The AT1 expression on cell surface was evaluated by the cell-surface ELISA of Flag-tag without permeability on plasmid-transfected HEK293T cells. HEK293T cells were transfected with varying concentrations of plasmid encoding target receptor, including Flag-tagged AT1 with or without insertion of TC or Flag-tagged AT2 with or without insertion of TC, or co-transfected with Flag-tagged AT1 together with G protein probes, or Flag-tagged AT1-YFP together with β-arrestin-1-RLuc or β-arrestin-2-RLuc. Forty-eight hours after transfection, the cells were fixed with DPBS containing 4% formaldehyde for 5 min. Cells were washed 3 times in Tris-buffered saline containing Tween 20 (1:1000, TBST) and nonspecific binding sites were blocked by incubating cells for 1 h in blocking solution (5% BSA in TBST). Cells were washed 3 times and incubated for 1 h with anti-Flag M2 monoclonal antibody (Sigma-Aldrich, 1:1000). After 3 washes in TBST, the cells were then incubated for 1 h with HRP-conjugated goat anti-mouse IgG antibody (1:3000). The cells were further incubated with TMB/E solution (EMD Millipore, Billenca, MA, USA) and 0.25 M HCl was subsequently added to stop the reaction. The HRP activity was determined by measuring the absorbance at 450 nm using an Infinite M200 PRO microplate reader (Tecan, Männedorf, Switzerland).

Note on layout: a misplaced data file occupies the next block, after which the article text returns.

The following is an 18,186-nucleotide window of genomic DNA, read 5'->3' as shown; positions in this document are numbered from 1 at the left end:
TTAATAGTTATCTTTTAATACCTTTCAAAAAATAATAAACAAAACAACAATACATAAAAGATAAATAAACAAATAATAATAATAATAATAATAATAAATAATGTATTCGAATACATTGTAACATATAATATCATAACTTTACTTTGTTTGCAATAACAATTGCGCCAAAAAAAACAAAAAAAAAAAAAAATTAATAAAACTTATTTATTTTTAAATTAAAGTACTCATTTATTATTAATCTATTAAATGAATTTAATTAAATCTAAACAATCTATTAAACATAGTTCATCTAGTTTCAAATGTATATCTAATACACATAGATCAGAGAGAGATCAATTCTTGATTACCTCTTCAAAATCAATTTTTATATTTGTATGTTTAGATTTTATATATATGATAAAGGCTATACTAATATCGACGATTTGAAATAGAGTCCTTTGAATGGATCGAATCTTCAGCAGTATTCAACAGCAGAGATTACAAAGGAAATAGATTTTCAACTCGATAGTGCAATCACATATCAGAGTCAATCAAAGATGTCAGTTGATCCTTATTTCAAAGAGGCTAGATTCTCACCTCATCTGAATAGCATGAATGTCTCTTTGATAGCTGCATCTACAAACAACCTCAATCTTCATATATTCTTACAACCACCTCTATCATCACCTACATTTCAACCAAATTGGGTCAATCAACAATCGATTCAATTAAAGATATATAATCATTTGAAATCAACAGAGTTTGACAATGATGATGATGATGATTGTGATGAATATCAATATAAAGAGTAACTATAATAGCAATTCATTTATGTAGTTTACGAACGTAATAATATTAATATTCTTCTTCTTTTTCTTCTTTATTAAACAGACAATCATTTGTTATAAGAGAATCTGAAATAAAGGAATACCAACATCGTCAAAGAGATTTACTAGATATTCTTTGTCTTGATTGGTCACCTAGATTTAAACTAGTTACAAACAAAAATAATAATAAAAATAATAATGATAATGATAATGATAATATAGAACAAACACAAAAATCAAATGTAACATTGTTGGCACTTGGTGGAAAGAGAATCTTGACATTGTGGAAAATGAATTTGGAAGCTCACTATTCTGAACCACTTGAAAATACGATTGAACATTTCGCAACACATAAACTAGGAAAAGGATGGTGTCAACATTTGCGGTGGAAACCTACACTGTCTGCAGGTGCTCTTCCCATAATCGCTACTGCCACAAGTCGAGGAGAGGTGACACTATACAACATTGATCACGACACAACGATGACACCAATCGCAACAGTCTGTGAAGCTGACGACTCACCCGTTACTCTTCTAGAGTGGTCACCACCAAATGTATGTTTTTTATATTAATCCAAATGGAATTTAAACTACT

A plasmid encoding mouse COMP fused with the modified RLuc moiety at the C-terminus and a series of human AT1 expression plasmids in which a TC-tag was inserted at G97–N98 in extracellular loop 1 (ECL1), I165–H166 in ECL2 and I271–R272 in ECL3 were generated to evaluate the interaction between AT1 and COMP. HEK293T cells were co-transfected with the COMP-RLuc plasmid and TC-tagged AT1 plasmids using Lipofectamine 2000 (Life Technologies, Grand Island, NY, USA). At 48-h post-transfection, the TC-tag of AT1 in HEK293A cells was labeled with 2.5 μM FlAsH-ETD2 solution using a TC-FlAsH II In-Cell Tetracysteine Tag Detection Kit (Thermo Scientific) according to the manufacturer’s instructions. Then, BRET between RLuc and FlAsH acceptor was measured after the addition of the RLuc substrate coelenterazine-h (5 μM, Promega) using a Mithras LB940 microplate reader (Berthold Technologies) equipped with BRET filter sets. The BRET signal was determined by calculating the ratio of the light intensity emitted by fluorescence acceptor (530 nm) over the light intensity emitted by RLuc (485 nm). Net BRET was calculated by subtracting the BRET ratio obtained in the sample before labeling from the ratio obtained in the respective sample with FlAsH labeling. The change in net BRET due to the interaction between AT1 and COMP was reported as ΔBRET. In addition, the N-terminus of AT1-ECL1-FlAsH was replaced with that of AT2 by PCR-directed homologous DNA recombination (Vazyme Inc., Nanjing, China), and then was utilized in this assay to verify the role of N-terminus in the AT1–COMP interaction.